Speaker: Prof. Shivaji K Panikkar (Art Historian)
Hosted by Prof. Lu Xinghua (Philosopher)
Time: 7pm, Thursday
Presenters: West Heavens, Inter-Asia School
Organized by Night @ RAM
Supported by Hanart TZ Gallery, Moonchu Foundation
The presentation will attempt to define activism in the context of art making and viewing practices in India. Defined away from the notion of art as reactive reflection of socio-political realities, activist art would be considered as interventionist in approach, and political in terms of practice. While all art ideologies may be said as aligning itself with one or the other political premise, activism would be seen as precisely based on belief in the proactive agency of the art and artists within the socio-political scenario.
The presentation will sketch the revolutionary historical role artists have played starting with Communist movement and proletarian struggle in 20th century India which start with Indian People’s Theatre Association (IPTA). Any art worth naming as directly addressed and engaged with people’s struggle and reality began in Bengal in the early 1940s in the context of the great famine with the works of SomnathHore, Chittaprosad, ZainulAbedin and similar others in theatre, cinema and photography.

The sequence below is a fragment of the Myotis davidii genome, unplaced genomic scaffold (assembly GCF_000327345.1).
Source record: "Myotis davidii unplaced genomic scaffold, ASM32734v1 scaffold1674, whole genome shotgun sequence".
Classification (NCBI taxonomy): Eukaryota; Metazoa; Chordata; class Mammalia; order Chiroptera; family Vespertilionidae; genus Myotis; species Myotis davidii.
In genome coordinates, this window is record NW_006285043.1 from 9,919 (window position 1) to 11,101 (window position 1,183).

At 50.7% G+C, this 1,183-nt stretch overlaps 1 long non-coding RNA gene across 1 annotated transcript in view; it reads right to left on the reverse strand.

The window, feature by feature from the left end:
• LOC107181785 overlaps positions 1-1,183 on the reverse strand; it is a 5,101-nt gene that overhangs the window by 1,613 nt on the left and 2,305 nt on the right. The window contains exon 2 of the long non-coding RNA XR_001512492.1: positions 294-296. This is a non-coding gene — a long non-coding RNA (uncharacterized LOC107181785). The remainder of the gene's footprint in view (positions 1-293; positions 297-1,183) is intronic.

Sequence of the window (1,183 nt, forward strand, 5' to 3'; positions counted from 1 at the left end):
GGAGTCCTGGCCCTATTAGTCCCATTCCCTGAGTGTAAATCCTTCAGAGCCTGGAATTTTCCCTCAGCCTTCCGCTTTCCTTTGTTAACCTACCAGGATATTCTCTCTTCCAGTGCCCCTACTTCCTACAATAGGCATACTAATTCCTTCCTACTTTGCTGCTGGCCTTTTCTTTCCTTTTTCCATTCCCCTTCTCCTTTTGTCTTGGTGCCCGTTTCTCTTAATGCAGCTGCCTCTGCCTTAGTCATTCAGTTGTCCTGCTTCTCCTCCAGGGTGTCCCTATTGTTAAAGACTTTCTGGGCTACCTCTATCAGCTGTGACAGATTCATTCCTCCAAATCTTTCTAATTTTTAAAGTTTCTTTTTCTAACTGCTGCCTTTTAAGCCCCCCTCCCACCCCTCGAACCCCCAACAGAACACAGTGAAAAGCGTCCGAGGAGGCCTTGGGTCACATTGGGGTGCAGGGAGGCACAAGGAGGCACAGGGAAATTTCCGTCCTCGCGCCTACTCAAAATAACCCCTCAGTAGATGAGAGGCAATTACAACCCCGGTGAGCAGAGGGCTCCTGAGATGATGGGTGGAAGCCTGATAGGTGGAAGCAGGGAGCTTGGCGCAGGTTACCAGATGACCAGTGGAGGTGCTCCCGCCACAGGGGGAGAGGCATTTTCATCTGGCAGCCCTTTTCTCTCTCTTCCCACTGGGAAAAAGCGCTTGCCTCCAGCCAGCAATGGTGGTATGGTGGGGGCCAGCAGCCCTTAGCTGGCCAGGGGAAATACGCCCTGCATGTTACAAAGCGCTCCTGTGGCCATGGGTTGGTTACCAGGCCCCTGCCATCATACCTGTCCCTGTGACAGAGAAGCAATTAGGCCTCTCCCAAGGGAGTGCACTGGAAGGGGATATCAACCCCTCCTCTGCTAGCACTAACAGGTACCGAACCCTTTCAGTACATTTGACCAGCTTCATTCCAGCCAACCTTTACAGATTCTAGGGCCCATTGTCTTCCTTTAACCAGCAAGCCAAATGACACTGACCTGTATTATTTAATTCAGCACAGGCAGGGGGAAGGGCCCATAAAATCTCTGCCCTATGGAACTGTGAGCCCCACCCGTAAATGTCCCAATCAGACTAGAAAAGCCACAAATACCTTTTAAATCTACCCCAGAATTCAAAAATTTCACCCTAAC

Chittaprosad in the late 40s and Hore in the mid 50s and artists such as J. Swaminathan and Ramkumar also withdrew from the Communist party in 1953 and ’54 respectively and practiced varied modernist linguistic modes. The Indigenist trend of 1960s and the pop-figurative-narrative revival of 70s in art too were only culturally motivated avant-garde, based on elitist mode of art historical reflexivity and scholarship. It is from a critical view of the above that the short lived collective of ‘Indian Radical Painters and Sculptors Association’ was formed. The presentation will elaborate the ideological premises of the Radical collective.
The presentation would engage with the contemporary dalit, gay, feminist and other politically motivated artists working with people, collectively or independently – with deprived children, adivasis, and others who are ravaged by communal violence. Considering this growing social and political awareness amongst practitioners of art over the past two decades in relating art to social and political causes, the presentation will try to critically address and theorize the contemporary artist’s engagement with political and social issues as a larger problematic within the growing interest in New Media/Meta Media Art.